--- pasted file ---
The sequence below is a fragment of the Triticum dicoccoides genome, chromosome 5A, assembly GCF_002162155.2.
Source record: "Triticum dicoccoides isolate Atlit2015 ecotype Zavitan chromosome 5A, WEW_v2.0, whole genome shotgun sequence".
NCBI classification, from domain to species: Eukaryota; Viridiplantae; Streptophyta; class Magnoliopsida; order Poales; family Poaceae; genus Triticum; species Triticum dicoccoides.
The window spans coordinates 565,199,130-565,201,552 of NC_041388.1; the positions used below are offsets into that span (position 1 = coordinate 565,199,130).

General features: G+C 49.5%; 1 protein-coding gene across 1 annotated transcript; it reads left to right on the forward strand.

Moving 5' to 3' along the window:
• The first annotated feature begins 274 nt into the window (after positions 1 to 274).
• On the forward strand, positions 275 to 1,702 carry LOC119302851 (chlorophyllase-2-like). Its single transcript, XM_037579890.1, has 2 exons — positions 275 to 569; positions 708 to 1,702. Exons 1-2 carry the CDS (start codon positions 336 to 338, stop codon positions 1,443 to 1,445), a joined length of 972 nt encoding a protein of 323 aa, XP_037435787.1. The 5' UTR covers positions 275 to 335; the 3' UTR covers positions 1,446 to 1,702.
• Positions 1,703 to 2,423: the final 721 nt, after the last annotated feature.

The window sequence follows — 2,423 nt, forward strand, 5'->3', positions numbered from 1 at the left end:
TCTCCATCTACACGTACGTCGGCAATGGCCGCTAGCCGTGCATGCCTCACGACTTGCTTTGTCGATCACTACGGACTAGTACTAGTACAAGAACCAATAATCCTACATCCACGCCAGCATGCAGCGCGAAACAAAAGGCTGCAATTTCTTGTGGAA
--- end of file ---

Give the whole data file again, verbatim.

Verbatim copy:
The sequence below is a fragment of the Triticum dicoccoides genome, chromosome 5A, assembly GCF_002162155.2.
Source record: "Triticum dicoccoides isolate Atlit2015 ecotype Zavitan chromosome 5A, WEW_v2.0, whole genome shotgun sequence".
NCBI classification, from domain to species: Eukaryota; Viridiplantae; Streptophyta; class Magnoliopsida; order Poales; family Poaceae; genus Triticum; species Triticum dicoccoides.
The window spans coordinates 565,199,130-565,201,552 of NC_041388.1; the positions used below are offsets into that span (position 1 = coordinate 565,199,130).

General features: G+C 49.5%; 1 protein-coding gene across 1 annotated transcript; it reads left to right on the forward strand.

Moving 5' to 3' along the window:
• The first annotated feature begins 274 nt into the window (after positions 1 to 274).
• On the forward strand, positions 275 to 1,702 carry LOC119302851 (chlorophyllase-2-like). Its single transcript, XM_037579890.1, has 2 exons — positions 275 to 569; positions 708 to 1,702. Exons 1-2 carry the CDS (start codon positions 336 to 338, stop codon positions 1,443 to 1,445), a joined length of 972 nt encoding a protein of 323 aa, XP_037435787.1. The 5' UTR covers positions 275 to 335; the 3' UTR covers positions 1,446 to 1,702.
• Positions 1,703 to 2,423: the final 721 nt, after the last annotated feature.

The window sequence follows — 2,423 nt, forward strand, 5'->3', positions numbered from 1 at the left end:
TCTCCATCTACACGTACGTCGGCAATGGCCGCTAGCCGTGCATGCCTCACGACTTGCTTTGTCGATCACTACGGACTAGTACTAGTACAAGAACCAATAATCCTACATCCACGCCAGCATGCAGCGCGAAACAAAAGGCTGCAATTTCTTGTGGAA